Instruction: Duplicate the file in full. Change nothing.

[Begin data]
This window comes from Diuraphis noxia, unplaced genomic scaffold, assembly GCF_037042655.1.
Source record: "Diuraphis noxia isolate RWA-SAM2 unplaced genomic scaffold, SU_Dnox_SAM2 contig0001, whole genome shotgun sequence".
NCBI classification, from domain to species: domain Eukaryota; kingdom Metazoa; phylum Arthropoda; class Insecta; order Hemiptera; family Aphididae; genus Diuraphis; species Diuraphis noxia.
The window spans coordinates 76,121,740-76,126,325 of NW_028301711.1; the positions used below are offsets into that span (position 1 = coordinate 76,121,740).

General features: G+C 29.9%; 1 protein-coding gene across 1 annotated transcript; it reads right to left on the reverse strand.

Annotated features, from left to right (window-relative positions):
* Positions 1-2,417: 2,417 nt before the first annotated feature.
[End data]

This window comes from Diuraphis noxia, unplaced genomic scaffold, assembly GCF_037042655.1.
Source record: "Diuraphis noxia isolate RWA-SAM2 unplaced genomic scaffold, SU_Dnox_SAM2 contig0001, whole genome shotgun sequence".
NCBI classification, from domain to species: domain Eukaryota; kingdom Metazoa; phylum Arthropoda; class Insecta; order Hemiptera; family Aphididae; genus Diuraphis; species Diuraphis noxia.
The window spans coordinates 76,121,740-76,126,325 of NW_028301711.1; the positions used below are offsets into that span (position 1 = coordinate 76,121,740).

General features: G+C 29.9%; 1 protein-coding gene across 1 annotated transcript; it reads right to left on the reverse strand.

Annotated features, from left to right (window-relative positions):
* Positions 1-2,417: 2,417 nt before the first annotated feature.